“We had three key requirements” for testing, says Deanna Falcon, director of customer care and QA for Bitlocker. “First, we needed to reliably scale to any number of users we wanted. Second, the testing had to be easy to set up and run. Third, that data that came back to us about I/O, CPU use, and so on had to be worthwhile.”

Bitlocker had conducted a search to find hosted testing services that use repeatable testing scripts and that could provide in-depth results. That search led to the ActiveTest service from Mercury Interactive Corp., Sunnyvale, CA, which was in a beta test stage at the time. Even so, the results were impressive.

“We found bottlenecks with our bandwidth and hardware configuration that were resolved before they became an issue,” Falcon says. The network provider was surprised to learn about the bottlenecks as well, she says.

Currently Bitlocker runs hosted monitoring from Mercury; a transaction runs on Bitlocker’s Web site every 15 minutes at eight locations worldwide. The company is considering the purchase of Mercury’s LoadRunner software to gain complete control over when the tests are run. Bitlocker has a request in to Mercury to run tests against their server. “We want to have control to run it any time we want,” Falcon says.

Mercury is working on an enhancement to enable ActiveTest users to schedule their own tests.

According to Zohar Gilad, vice president of product marketing for Mercury, a key advantage of ActiveTest is that it allows organizations to have load testing done without needing their own expert staff.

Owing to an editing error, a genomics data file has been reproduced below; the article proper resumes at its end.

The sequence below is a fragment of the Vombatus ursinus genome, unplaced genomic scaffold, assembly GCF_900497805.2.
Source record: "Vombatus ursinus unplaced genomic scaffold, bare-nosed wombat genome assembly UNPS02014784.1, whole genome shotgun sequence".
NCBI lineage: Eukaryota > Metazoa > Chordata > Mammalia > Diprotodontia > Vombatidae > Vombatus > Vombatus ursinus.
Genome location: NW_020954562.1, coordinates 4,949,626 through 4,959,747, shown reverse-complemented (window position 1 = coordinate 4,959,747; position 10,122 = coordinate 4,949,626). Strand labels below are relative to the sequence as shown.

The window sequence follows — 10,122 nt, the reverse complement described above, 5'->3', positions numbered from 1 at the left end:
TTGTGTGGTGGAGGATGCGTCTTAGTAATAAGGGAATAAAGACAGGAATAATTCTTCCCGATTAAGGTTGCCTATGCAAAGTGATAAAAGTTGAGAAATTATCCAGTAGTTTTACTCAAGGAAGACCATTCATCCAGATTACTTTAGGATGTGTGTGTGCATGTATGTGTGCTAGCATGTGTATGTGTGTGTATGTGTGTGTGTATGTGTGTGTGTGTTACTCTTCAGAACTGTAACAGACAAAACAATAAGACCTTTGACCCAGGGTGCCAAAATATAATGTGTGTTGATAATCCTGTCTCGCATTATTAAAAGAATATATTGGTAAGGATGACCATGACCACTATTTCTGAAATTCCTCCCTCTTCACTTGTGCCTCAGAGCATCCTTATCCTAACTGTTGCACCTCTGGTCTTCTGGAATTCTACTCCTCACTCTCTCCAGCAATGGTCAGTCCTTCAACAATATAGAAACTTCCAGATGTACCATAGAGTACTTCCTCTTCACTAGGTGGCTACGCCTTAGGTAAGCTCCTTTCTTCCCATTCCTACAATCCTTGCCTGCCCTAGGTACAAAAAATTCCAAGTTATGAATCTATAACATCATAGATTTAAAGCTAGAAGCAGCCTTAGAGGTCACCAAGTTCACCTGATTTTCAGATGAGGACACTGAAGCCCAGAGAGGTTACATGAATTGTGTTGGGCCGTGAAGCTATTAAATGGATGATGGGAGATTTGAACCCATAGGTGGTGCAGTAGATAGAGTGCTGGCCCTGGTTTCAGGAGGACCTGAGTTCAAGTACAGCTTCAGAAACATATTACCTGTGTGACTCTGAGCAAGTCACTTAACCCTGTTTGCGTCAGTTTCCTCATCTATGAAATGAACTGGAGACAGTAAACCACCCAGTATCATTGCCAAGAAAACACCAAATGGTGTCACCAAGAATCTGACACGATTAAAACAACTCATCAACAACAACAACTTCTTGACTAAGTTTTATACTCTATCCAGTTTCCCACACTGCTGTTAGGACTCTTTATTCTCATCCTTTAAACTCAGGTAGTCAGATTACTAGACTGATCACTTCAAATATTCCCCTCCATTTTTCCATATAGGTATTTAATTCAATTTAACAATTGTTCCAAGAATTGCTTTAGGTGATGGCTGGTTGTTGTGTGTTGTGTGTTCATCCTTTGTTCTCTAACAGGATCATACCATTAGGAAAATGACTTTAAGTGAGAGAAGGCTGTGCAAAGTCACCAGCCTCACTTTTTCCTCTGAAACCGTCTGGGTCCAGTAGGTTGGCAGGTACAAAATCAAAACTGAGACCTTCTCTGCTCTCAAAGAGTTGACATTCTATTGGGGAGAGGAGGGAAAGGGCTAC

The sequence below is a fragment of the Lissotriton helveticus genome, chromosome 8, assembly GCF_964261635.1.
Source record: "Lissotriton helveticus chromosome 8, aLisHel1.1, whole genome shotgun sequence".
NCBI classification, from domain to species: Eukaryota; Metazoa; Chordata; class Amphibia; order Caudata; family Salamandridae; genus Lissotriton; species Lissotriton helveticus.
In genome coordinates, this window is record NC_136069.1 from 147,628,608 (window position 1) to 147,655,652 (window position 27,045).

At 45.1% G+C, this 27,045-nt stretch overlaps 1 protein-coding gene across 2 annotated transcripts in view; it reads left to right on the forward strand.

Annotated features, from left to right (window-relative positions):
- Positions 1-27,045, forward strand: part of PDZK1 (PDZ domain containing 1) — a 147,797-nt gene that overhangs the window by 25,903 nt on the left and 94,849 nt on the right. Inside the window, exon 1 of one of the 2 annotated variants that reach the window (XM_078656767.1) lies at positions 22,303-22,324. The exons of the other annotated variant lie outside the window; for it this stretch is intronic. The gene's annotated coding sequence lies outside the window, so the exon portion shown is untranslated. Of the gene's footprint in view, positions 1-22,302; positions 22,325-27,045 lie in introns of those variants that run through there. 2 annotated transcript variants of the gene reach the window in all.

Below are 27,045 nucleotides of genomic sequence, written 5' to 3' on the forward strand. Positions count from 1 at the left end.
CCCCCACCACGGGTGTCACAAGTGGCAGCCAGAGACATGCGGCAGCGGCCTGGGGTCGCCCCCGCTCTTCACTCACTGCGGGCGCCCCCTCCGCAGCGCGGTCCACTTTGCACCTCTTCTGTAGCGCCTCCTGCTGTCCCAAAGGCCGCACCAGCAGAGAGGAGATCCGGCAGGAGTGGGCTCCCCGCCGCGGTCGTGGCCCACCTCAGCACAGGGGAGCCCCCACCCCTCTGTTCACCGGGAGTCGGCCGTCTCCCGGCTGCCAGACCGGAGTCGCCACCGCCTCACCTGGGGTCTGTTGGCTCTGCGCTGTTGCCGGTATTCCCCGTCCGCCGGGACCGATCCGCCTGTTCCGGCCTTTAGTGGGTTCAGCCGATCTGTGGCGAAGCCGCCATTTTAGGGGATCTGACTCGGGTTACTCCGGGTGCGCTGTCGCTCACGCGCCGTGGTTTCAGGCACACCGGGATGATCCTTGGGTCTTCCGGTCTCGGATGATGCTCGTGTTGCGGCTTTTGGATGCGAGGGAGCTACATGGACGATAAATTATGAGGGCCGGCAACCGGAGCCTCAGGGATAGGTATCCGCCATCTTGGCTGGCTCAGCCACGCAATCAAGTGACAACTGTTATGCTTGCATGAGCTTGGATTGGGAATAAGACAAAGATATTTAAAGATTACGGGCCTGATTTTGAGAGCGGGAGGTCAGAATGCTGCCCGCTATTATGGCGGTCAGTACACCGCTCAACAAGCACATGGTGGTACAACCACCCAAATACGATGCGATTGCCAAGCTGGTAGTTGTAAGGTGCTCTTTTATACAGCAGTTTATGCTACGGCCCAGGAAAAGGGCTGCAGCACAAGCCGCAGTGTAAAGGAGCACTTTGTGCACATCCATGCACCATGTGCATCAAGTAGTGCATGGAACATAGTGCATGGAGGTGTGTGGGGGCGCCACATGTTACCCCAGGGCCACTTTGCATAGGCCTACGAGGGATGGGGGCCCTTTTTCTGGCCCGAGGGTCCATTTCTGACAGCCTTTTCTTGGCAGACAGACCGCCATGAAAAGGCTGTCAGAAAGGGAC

“Many companies just don’t have the bandwidth to perform load testing for their projects to go live,” so Mercury responded with a hosted service.

Service provider selects hosted solution
A different hosted solution was the answer for the Web applications group within GTE Internetworking , in Burlington, MA. The group offers a suite of value-added, Web-based applications and integration services that enable organizations to migrate their businesses to the Web.

The development team responsible for building e-commerce solutions at the company must ensure the applications perform under load conditions. “When people shop on the Web, they want results quickly,” says John Mihnos, QA engineer with the organization. “It is imperative that we be confident that our solutions will result in the end user having a positive experience regardless of what the traffic is on the site.”

To this end, the GTE Internetworking team investigated a number of load testing tools for Web applications. They found most to be adaptations of products designed to do load testing of client/server applications. An exception was WebLoad from RadView, Lexington, MA., designed from the ground up as a Web application testing tool.

“WebLoad provided the statistics we were looking for: transactions per second, HTTP connect time, and success and failure rates,” he says. The tool uses JavaScript for its Web test scripts, which was attractive to the GTE team. The total cost of ownership (TCO), including the price of the tools, estimated setup costs (including training and consulting), estimated time to develop and maintain test scripts, estimated costs of executing tests (including number of machines required, statistics gathered, and interpretation) and overall fit of the tool, all were strong points.

The JavaScript was especially appealing, because the scripting languages the group had been using with other testing tools had to be rewritten when they required revisions. “Complete rewrites of load testing scripts would be very expensive in terms of engineering time,” Mihnos says. The product’s overall TCO he found to be lower than any alternative.

“We were built on the Web and it shows in how we price the product,” says Andrew Cabot, vice president of sales and marketing for RadView. RadView is priced at $6,500 for a 100-virtual-client license. Other differentiating features for RadView, he says, include: